anonymously (adv) – secretly; without mentioning someone’s name or identity.
Last year, in 2016, marked Roald Dahl’s centenary. It was exactly 100 years since the author’s birth in 1916. Dahl is best known for his funny and creative children’s books, including Matilda and Charlie and the Chocolate Factory. Despite today’s influx of new children’s writers, Dahl’s books remain a popular choice – and for a very good reason.
Dahl did not have the easiest of lives, which perhaps led to his skill in creating complex characters and insightful storylines. Born in 1916 in Llandaff, Wales, his early childhood was a traumatic one. When Dahl was three, both his sister and father died. In 1929, he attended the boarding school called Repton in Derbyshire where he stayed until he was 18 years old.
Dahl was not a writer right from the start. In fact, after leaving school, he started working for Shell Oil in 1934. This job allowed him to travel and he had many eye-opening adventures in Africa. However, the outbreak of World War Two in 1939 meant that men had to leave their jobs to fight for their country. Dahl enlisted in the RAF when he was 23 years old. This was a scary time for him and a dangerous job to hold. When he was in Libya, he was involved in a plane crash which he took six months to recover from.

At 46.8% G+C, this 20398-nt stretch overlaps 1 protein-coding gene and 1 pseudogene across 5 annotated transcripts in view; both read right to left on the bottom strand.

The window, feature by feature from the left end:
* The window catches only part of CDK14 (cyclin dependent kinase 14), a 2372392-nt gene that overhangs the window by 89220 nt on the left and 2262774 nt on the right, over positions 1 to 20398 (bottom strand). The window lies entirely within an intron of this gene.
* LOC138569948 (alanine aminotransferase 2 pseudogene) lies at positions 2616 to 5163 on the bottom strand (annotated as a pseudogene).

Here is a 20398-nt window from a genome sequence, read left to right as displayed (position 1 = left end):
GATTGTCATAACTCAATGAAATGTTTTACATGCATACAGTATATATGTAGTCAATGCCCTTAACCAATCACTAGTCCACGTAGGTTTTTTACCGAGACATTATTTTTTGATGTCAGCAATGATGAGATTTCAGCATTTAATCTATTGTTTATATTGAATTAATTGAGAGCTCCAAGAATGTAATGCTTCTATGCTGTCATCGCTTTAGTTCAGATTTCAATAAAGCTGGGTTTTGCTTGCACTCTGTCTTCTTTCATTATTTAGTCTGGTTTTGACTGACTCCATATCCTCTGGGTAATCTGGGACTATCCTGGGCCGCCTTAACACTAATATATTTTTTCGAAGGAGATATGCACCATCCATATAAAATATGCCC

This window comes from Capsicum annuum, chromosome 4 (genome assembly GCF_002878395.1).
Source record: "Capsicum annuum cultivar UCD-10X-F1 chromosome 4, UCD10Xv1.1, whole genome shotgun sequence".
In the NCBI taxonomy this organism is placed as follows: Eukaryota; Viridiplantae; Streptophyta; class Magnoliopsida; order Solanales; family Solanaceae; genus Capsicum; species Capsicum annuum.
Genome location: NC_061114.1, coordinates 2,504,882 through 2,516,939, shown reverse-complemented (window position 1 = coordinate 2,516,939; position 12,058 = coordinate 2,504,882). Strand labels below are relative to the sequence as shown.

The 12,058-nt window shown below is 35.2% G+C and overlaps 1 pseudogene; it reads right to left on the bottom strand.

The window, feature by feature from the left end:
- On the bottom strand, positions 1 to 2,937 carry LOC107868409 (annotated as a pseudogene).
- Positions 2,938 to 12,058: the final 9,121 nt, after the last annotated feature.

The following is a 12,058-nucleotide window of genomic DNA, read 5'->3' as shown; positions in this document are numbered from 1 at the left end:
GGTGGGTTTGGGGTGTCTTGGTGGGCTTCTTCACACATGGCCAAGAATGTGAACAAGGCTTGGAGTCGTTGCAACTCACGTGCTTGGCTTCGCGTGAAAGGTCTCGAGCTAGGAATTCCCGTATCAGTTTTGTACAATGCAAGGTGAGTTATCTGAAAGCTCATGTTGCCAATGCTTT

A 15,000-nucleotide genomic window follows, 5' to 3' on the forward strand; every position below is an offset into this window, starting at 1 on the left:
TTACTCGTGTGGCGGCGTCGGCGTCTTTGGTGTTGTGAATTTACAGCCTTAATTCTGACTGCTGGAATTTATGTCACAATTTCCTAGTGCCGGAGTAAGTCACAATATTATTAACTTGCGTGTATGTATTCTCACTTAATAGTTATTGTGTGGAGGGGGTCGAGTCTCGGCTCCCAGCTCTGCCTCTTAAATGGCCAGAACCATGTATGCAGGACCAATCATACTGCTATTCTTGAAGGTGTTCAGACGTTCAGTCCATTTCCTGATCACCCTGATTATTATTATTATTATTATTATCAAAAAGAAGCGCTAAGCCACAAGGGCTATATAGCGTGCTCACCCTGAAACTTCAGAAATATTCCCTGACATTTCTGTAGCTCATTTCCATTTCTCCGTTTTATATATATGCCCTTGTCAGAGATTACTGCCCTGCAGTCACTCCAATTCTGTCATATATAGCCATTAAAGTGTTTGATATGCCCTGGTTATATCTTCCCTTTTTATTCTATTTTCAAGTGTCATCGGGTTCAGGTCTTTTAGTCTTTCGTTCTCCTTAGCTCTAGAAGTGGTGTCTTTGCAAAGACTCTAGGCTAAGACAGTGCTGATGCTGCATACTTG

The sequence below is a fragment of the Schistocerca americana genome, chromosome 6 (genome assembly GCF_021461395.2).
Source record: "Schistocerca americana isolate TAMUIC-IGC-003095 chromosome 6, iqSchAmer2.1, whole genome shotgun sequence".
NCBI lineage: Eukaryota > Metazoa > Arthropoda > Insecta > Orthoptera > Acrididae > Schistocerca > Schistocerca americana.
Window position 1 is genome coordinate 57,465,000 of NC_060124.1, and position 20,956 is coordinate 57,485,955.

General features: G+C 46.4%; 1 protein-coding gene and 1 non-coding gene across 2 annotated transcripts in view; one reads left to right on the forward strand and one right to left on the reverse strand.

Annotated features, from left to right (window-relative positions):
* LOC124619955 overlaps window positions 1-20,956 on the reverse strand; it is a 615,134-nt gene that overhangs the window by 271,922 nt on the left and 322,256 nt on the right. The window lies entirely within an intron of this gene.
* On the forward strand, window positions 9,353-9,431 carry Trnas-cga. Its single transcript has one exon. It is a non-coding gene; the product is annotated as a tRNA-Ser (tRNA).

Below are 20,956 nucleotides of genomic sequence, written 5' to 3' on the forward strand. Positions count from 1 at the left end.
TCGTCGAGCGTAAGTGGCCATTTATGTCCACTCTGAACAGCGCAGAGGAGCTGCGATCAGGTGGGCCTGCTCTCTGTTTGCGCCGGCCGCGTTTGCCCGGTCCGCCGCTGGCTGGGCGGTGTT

But even after rejoining the RAF, Dahl was still suffering from the consequences of the crash, and was no longer able to fly. He was sent back to Britain in 1941, before being posted out to Washington to work for the British Embassy. He was lucky enough to meet a novelist, C S Forrester whilst he was in the US, a man who encouraged him to write about his experiences in Libya. This was Dahl’s first step on his writing journey, and his first paid article was published anonymously in the Saturday Evening Post.
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